It's being billed as Winnipeg's next housing crisis -- the slow expiry of hundreds of federal housing grants that could mean rent hikes for thousands of poor Manitobans.
The grants, which date back to the 1980s and early 1990s, have already begun to expire, and could affect as many as 17,000 units built and managed by non-profit housing agencies. Another 17,000 Manitoba Housing units built with federal help a generation ago are also affected.
It's a national problem that has received little attention.
Already, about $10 million in federal housing money has evaporated from the province, one apartment block or seniors home at a time. By 2018, that dollar figure will double. That has housing advocates and the provincial government worried rents will spike, affordable units will shrink and Winnipeg's housing shortage will worsen.
"It just means losing a huge public resource that we need way more of, not less," said Clark Brownlee of Winnipeg's Right to Housing group. "It's grim."
Lawrence Poirier, manager of Kinew Housing, said his organization will lose federal subsidies for 380 units by 2017, and has already had to turn to the province for help. He said expiry of the federal subsidy was part of the funding agreements signed years ago with the Canada Mortgage and Housing Corp., so it's difficult to criticize the federal government now. But the result is a scramble for cash among city housing agencies.
"It's a big issue," said Poirier. "I refer to it as the next housing crisis."
The issue illustrates the quagmire of red tape that comes with low-income housing, a service governments have increasingly fobbed off on non-profit agencies that cobble together a host of grants and subsidies to renovate or build rental units for the poor. The dwindling federal funding is also delayed blowback from Ottawa's decision in the early 1990s to effectively end funding for housing across Canada.
Years ago, in the 1980s and early 1990s, the CMHC helped dozens of Winnipeg non-profit housing agencies build affordable units. The CMHC provided long-term mortgages and topped up agencies with operating subsidies since the rent charged to low-income people never came close to covering the cost of managing and maintaining an apartment building. Once the mortgages are paid off in 20, 25, 30 years, as they are starting to be now, the operating agreements end, along with the subsidies.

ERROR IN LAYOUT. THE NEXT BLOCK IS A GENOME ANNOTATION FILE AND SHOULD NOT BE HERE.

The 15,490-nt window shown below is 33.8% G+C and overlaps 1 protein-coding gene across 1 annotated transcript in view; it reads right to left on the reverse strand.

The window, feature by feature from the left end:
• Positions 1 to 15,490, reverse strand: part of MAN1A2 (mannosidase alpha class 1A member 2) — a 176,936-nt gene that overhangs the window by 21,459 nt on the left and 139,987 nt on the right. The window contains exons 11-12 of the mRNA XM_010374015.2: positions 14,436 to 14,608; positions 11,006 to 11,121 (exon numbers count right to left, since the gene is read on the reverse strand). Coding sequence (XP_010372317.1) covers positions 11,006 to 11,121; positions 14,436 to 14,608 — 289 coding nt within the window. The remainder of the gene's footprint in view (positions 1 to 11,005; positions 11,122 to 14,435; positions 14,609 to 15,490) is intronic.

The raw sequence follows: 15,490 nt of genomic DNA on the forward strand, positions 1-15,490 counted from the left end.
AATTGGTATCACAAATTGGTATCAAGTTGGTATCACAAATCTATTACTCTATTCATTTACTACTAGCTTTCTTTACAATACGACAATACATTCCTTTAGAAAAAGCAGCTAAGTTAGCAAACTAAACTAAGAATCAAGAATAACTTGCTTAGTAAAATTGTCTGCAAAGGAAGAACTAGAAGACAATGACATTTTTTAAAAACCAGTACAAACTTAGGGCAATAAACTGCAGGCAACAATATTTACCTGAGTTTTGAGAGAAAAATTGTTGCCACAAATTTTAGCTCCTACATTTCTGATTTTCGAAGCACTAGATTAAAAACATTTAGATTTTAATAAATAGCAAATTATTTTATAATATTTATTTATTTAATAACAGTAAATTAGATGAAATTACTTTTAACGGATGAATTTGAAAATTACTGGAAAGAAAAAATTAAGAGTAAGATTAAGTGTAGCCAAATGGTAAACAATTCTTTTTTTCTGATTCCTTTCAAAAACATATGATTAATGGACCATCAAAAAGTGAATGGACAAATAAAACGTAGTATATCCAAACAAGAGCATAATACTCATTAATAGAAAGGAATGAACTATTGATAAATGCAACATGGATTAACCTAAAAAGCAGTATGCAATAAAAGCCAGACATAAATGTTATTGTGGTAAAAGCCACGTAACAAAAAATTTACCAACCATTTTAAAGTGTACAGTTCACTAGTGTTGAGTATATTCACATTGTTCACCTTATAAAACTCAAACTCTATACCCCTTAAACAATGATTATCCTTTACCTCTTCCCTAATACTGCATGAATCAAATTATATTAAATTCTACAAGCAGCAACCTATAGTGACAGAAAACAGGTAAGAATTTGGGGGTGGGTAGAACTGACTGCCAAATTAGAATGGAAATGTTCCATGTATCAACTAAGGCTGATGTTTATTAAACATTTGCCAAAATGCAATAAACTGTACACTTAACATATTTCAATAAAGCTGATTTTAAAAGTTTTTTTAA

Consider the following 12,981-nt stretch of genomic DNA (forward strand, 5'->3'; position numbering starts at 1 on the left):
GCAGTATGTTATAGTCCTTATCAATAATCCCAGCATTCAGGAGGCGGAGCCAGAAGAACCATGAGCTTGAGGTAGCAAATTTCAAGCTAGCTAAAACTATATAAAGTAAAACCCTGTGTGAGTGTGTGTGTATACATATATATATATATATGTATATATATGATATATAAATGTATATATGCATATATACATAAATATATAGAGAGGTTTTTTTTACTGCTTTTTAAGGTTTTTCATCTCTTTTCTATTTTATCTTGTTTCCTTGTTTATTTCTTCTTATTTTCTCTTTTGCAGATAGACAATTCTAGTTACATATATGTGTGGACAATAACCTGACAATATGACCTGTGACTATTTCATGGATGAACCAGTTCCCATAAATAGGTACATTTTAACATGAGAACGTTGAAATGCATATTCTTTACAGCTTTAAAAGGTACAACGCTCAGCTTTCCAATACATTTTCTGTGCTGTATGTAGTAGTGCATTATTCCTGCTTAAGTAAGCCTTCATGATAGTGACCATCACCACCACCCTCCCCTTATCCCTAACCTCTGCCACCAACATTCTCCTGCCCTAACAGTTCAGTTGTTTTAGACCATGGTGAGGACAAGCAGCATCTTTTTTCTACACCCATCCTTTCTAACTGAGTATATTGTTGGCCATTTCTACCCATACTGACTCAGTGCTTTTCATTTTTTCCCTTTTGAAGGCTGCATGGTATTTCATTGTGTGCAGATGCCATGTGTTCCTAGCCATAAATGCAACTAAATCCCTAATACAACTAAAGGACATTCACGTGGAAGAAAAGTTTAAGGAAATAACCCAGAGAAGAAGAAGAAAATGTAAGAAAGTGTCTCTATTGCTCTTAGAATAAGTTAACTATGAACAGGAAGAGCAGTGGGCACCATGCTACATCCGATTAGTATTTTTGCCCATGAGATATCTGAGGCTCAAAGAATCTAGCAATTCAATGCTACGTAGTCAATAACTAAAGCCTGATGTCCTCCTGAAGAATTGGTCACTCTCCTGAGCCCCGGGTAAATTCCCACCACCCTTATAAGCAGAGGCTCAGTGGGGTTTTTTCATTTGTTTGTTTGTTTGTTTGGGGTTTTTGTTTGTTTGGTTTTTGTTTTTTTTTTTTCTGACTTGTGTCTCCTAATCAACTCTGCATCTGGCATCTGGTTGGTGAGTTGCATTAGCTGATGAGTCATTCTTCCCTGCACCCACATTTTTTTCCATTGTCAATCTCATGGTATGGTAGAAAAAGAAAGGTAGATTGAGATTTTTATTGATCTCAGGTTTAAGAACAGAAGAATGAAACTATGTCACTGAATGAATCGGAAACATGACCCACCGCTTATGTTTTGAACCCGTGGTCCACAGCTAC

"Once the operating agreements mature, the obligations of the housing provider as well as the funders will have been fulfilled," said the CMHC in an email statement.
The idea was that, by this time, the buildings would be sustainable with rent alone, especially if agencies are no longer making monthly mortgage payments. That's the case for some larger buildings, or buildings with a mix of market rents and affordable units. But many agencies that help the poor can't make the numbers work without federal cash.
"If these buildings are to be sustainable, they'll have to charge market rents, and that's exactly what we don't want," said Dianna May Hocaluk, executive director of the Manitoba Non-Profit Housing Association.
It's a simmering problem across Canada. New Brunswick, for example, has more than 370 such federal operating agreements covering nearly 5,300 units expiring between now and 2030.
As it did for Kinew Housing, the Manitoba government has quietly stepped in with cash to replace the federal subsidy. "That's a commitment we've made," said Housing Minister Kerri Irvin-Ross.
The Manitoba Non-Profit Housing Association is particularly worried small non-profits, with just one seniors home or one rent-geared-to-income building, won't know their federal subsidy is about to disappear and need help determining whether a housing project is still financially viable -- something the MNPHA is trying to offer.
But Hocaluk said Ottawa's refusal to create a national housing policy, the expiry of hundreds of funding agreements and Winnipeg's already brutal rental market is conspiring to create a crisis.
"It's just a domino effect," she said.